It’s been a long while since I last wrote anything on the blog section of this website, and I’m not sure that this entry today will break that duck, being (mostly) written by my MARA registered migration agent Simon Earles. As you may know, I have been working with Simon since March 2014 and he has helped hundreds of my readers move to Australia through his Visa Assessment Service.
The world is a very different place than the one we lived in when the last articles appeared here at the end of 2019 and the beginning of 2020, and not just because of Covid either, which, as it turns out, was simply one of the first of many problems faced globally today. But, as we attempt to navigate the ‘new normal’ as it seems to be called, Australia’s borders are open again, and with that, so is the Migration Program.
Australia has had a change in government as at 21 May of this year, Labor are now in control of the country for the first time since 2013.
Here is an update on the current state of the Migration Program from Simon…
Skilled migration update
It would have become apparent to individuals wishing to migrate with skills and employers looking to employ workers, that there are opportunities for both these cohorts emanating from the Covid driven skill shortages currently impacting most Australian states and territories and across all industries.
The Department of Home Affairs (DHA) is under increasing pressure to increase skilled migration – both allocation and processing efficiencies (which is not assisted by their own skill staff shortages) – to take the heat out of the increasing concern created by these shortages at a time when Australia is entering its rebuilding phase. The recent change of government, while it recognising these difficulties, simply compounds the problem.
In recognition of this situation the DHA has announced in their 2022-23 Migration Program of 160,000 as follows:
- Skill (109,900 places) – this stream including a significant increase in Independent Skilled visas and Regional skilled visa a smaller increase in Employer Nominated Scheme (ENS) is designed to improve the productive capacity of the economy and fill skill shortages in the labour market, including those in regional Australia.
- Family (50,000 places) – this stream is predominantly made up of Partner visas, enabling Australians to reunite with family members from overseas and provide them with pathways to citizenship.
On the ground, states and territories are slowly accepting overseas applicants now that borders are open, having in the short term prioritised onshore applicants meeting residential requirements and to avoid travel complications due to the Covid pandemic.
Occupations on the Priority Migration Skilled Occupation List (PMSOL) including accounting, surveying, engineering, medical (including nursing) and some ITC specialities are being prioritised both in the temporary and permanent visa spaces. For such occupations points required for the SkillSelect process are not the prevailing measure. Other non-PMSOL occupations points levels however remain high (90) or may be nominated where states or territories have particular needs.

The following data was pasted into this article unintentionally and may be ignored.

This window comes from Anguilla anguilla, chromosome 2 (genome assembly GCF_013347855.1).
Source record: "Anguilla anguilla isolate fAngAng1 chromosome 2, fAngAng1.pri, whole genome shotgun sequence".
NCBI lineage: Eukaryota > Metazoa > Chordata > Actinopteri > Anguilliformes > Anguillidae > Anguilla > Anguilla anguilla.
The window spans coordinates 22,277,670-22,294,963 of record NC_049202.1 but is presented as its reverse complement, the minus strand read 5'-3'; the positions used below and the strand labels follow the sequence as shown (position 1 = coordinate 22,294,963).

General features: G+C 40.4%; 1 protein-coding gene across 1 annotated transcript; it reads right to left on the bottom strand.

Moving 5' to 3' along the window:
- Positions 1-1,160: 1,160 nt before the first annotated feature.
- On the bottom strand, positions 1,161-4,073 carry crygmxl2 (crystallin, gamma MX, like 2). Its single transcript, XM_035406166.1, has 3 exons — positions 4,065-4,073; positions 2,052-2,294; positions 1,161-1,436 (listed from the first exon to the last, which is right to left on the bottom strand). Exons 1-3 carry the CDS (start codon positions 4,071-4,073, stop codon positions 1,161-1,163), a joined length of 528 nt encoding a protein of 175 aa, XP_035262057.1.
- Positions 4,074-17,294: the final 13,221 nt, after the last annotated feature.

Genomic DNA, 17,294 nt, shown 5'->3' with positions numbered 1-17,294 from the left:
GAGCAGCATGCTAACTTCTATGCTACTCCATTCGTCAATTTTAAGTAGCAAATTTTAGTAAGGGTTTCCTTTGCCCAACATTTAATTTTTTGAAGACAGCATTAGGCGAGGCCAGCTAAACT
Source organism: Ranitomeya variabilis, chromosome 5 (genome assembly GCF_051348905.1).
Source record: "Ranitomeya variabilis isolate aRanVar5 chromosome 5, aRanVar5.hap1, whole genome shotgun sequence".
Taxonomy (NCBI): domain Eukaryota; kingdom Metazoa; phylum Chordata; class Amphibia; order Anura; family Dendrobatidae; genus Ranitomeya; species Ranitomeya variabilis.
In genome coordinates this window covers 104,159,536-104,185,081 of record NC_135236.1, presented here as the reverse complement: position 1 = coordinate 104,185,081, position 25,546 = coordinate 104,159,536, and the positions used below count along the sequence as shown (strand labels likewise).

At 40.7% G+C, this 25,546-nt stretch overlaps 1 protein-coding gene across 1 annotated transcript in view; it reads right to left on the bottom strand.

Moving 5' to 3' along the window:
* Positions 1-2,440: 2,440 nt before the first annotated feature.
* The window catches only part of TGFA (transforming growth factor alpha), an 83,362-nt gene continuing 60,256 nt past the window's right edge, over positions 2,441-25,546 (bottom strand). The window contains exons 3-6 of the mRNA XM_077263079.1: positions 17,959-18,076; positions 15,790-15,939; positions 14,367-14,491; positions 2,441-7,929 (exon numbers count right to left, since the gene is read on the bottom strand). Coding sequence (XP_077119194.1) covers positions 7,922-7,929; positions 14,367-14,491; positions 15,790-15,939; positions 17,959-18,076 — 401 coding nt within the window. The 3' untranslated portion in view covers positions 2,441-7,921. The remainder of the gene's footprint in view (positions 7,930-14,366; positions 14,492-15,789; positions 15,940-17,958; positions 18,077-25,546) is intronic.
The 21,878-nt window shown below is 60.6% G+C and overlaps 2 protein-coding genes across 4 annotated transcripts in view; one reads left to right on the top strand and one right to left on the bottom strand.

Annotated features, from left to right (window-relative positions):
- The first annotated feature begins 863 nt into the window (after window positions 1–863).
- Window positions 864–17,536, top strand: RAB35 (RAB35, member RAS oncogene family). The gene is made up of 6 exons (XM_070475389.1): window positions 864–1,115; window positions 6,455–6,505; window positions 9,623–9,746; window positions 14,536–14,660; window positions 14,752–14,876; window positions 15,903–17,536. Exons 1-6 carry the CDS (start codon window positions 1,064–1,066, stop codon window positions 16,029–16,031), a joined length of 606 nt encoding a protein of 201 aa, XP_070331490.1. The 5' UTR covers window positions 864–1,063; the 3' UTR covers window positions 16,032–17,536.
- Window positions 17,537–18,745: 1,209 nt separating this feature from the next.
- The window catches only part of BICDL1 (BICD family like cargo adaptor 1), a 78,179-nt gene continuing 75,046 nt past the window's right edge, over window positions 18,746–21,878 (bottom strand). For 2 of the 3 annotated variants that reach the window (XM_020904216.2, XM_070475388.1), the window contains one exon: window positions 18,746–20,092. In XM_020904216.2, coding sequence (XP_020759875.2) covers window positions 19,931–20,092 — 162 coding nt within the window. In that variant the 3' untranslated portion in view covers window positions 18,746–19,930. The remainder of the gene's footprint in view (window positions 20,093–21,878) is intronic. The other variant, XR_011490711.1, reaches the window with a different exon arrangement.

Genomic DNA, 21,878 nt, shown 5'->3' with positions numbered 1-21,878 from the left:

Processing of all sponsored business visas, including priority occupations at times is lagging, and creates timing difficulties both for independent visa grantees and company sponsors requiring some certainty as to time lines to enable them to plan manpower needs.
The Migration Program has prioritised skilled migration, so visa processing for family visas (including partner and parent visas) will probably take longer to recover- leading to longer processing times.
Where possible it may be advisable to consider temporary sponsored business visa options or on-shore family options first since processing is more timely and then once the visa holder is onshore – both for business and family purposes – permanent options can then be pursued, if available.
Hopefully by 2023, things will have settled down, and backlogs cleared, but as always the sooner you qualify for whatever visa you wish to pursue, the sooner you should apply to get into the system.
For business sponsored visas, the temporary to permanent option is an opportunity to skirt lengthy processing times while being employed. You will of course need to have a compliant sponsor who understands the peculiarities of the business sponsorship program!
My thanks to Simon for the update.
Migration Update Summary
So, to sum up from what Simon has said, Australia now has skill shortages due to Covid and the DHA needs to fix it. The 2022 – 2023 Migration Program will allow for 109,900 skills visas and for 50,000 family, mostly partnership visas, to be issued over the course of the year.
We have provided a link to the full list of PMSOL skills that are in shortage in the above article which will hopefully assist those of you looking to migrate to Australia with their skill in the coming year. As Simon has mentioned though, if your skill is on the list now, and you are keen to migrate at some point, NOW is the time to apply. Once your application is in, even if your skill is removed from the list after that, your application will still be looked at. Whereas if you wait, and your skill is removed, you won’t be able to put an application in.
As always though, applying for a visa to come to Australia can be a little daunting, and many applicants prefer to seek the assistance of a MARA registered migration agent. Simon is ready, willing and perfectly able to assist you with this and if you would like to get the ball rolling on that, please check out the full details of our Visa Assessment Service.